Was Jesus Born on December 25?
In recent years, many bloggers have complained that the church under Rome adopted the holidays and customs of pagans as their own holidays. While often true, the context of these decisions explains the rationale and can remove some of the negative connotations associated with these decisions.
Although Rome had made it illegal to worship pagan gods, the practical task of converting people’s faith was not as easy as commanding it. By redefining known holidays, the church redeemed them for their own purposes. This replacement approach made it easier for new Christians to adapt to their new religion.
The celebration of Christmas (the Christ-mass or mass of Christ) provides the greatest example of this. Many ancient religions celebrated the midwinter solstice in one manner or another. Some cultures even declared that the sun would disappear if their worship didn’t turn the path of the sun on that exact date.
While Roman paganism wasn’t quite that extreme, it did celebrate the victory of the sun god and light over darkness at the winter solstice. The ancient pagans believed that the Unconquerable Sun (Sol Invictus) was born on that date. Choosing this day for the celebration of Christ’s birth allowed the church to usurp the pagan festival of the Unconquerable Sun held on the winter solstice.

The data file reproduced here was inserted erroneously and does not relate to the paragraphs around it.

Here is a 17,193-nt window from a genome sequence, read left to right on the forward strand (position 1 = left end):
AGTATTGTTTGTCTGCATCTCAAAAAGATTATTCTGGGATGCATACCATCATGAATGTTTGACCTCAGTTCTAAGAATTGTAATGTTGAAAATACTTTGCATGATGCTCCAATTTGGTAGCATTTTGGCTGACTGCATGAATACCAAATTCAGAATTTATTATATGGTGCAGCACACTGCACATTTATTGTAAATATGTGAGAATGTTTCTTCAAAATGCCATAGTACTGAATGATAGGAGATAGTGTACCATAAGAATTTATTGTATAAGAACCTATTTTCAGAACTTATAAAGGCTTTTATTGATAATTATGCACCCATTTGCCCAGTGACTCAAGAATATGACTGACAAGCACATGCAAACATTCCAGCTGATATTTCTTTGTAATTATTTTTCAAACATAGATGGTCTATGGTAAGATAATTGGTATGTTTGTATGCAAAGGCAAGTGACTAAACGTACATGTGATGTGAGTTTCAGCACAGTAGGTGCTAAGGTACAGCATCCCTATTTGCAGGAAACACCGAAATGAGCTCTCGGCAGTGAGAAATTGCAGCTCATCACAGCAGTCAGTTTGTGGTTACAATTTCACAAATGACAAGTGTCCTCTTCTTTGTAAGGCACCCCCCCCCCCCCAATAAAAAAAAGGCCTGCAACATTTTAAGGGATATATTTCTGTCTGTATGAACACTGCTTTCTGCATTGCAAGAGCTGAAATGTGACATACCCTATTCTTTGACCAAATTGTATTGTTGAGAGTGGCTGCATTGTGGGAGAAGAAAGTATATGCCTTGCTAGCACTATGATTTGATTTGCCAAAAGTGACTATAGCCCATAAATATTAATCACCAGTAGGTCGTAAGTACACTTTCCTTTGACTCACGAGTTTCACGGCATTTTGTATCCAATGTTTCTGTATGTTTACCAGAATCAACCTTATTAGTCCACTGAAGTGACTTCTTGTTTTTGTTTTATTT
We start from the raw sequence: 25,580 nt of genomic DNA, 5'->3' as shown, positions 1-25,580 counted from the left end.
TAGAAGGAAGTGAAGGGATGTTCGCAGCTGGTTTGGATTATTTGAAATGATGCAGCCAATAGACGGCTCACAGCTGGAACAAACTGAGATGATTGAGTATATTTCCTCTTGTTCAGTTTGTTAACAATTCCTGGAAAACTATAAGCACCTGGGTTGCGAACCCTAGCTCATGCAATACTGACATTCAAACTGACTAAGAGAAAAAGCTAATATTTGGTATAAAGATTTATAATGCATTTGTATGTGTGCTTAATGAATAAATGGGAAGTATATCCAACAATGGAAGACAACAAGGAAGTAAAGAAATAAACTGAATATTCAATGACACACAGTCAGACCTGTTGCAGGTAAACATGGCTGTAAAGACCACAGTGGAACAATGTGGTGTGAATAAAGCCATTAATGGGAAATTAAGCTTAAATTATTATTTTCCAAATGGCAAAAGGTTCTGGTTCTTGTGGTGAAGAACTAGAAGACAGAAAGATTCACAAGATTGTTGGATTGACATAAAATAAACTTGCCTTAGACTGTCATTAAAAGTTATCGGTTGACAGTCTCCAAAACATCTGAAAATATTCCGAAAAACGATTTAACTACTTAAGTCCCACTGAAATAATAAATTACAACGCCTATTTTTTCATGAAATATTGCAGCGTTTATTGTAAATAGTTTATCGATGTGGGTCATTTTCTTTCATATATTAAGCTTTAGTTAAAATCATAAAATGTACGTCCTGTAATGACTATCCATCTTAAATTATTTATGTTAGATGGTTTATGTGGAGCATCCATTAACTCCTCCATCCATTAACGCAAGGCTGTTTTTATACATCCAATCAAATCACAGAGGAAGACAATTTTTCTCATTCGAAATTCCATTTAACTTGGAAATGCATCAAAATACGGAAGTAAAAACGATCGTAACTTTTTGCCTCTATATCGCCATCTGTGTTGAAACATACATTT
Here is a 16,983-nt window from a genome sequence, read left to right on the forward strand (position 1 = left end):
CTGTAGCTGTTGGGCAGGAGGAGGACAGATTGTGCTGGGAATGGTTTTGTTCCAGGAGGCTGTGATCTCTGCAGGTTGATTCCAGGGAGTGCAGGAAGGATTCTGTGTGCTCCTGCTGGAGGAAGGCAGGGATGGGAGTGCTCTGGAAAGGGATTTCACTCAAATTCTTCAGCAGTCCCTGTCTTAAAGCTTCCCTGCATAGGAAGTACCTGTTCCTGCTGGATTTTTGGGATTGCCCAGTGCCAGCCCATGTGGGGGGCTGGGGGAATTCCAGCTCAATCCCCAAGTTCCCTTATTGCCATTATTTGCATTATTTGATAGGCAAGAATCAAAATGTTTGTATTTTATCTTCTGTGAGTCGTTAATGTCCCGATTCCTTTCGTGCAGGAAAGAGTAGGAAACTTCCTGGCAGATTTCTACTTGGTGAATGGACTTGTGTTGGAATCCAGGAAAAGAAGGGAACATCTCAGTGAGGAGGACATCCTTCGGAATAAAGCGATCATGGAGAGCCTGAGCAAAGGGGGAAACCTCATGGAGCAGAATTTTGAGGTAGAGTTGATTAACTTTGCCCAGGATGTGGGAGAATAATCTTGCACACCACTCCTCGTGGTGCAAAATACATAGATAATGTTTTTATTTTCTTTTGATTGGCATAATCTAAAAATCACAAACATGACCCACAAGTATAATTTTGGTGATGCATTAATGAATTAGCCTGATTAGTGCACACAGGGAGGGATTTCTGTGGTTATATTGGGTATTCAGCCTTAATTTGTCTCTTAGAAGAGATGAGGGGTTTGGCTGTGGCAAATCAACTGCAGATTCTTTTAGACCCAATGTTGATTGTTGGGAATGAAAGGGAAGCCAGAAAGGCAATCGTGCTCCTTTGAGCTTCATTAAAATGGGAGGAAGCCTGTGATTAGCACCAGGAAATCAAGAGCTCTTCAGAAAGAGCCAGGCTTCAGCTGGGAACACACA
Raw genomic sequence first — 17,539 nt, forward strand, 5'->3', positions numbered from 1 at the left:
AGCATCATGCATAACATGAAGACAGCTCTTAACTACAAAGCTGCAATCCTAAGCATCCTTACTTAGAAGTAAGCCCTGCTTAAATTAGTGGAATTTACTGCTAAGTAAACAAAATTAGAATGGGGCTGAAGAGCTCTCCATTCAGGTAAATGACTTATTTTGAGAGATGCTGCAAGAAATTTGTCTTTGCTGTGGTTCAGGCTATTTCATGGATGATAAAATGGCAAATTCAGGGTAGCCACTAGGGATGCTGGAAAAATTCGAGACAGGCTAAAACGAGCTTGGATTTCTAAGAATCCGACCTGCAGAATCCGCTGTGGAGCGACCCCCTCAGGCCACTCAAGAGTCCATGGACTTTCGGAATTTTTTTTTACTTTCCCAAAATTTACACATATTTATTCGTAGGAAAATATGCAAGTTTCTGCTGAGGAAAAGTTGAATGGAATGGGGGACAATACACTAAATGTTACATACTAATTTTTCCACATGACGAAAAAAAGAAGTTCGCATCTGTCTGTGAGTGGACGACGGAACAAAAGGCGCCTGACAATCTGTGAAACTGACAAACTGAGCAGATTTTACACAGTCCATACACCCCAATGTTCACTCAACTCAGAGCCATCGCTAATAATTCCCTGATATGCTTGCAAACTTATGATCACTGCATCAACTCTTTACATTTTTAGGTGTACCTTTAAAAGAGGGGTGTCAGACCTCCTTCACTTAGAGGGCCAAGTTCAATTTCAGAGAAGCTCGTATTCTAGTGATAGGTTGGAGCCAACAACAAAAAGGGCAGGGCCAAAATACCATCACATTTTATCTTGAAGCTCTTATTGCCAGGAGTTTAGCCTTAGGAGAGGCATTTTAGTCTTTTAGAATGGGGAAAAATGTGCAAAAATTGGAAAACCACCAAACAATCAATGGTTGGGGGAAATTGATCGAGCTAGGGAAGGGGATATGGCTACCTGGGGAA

To that end, the church did indeed commandeer the pagan Roman holiday to institute Christmas. Its action allowed an easier transition for pagans who converted to Christianity, and it provided the church with an opportunity to teach about the birth of Christ—the One who overcame darkness and lives within us.
So, was Jesus born on December 25? Likely not. Because the church didn’t know what day Christ was really born, they selected this day to become the time we commemorate His birth. They took a day people were used to celebrating and gave it a new meaning.
The early church similarly replaced New Year’s Day. Before Christ, the pagans celebrated the New Year with a drunken celebration that indulged physical passions. The church replaced this debauchery with the Feast of the Circumcision—a day to remember the circumcision of Christ when He was eight days old. By modern logic and counting, eight days after Christmas would occur on January 2, but the people used the same method of counting as the earliest church did. In the case of Easter, the Gospel writers claimed Jesus was buried for three days, even though He was dead only part of Friday night and Sunday morning. By similar counting techniques, January 1 lands eight days after December 25.
In addition, the church likely redeemed symbols used as part of these various pagan celebrations. While we’ll never know the actual origin of the Christmas tree, many legendary stories reference how the Christmas tree replaced a similar pagan symbol. One traditional story recounts that Saint Boniface (c. AD 675–754) chopped down an oak tree used by pagans. After his defiant act, he found a fir tree growing at the base of the oak tree and used its triangular shape to exalt the Trinity.
Does the church’s conscription of pagan holidays and rituals undermine their meaning? Not at all. Just as Christ takes unholy people and makes them holy (2 Cor 5:17-21), the church took pagan, unholy holidays and brought them new life and meaning.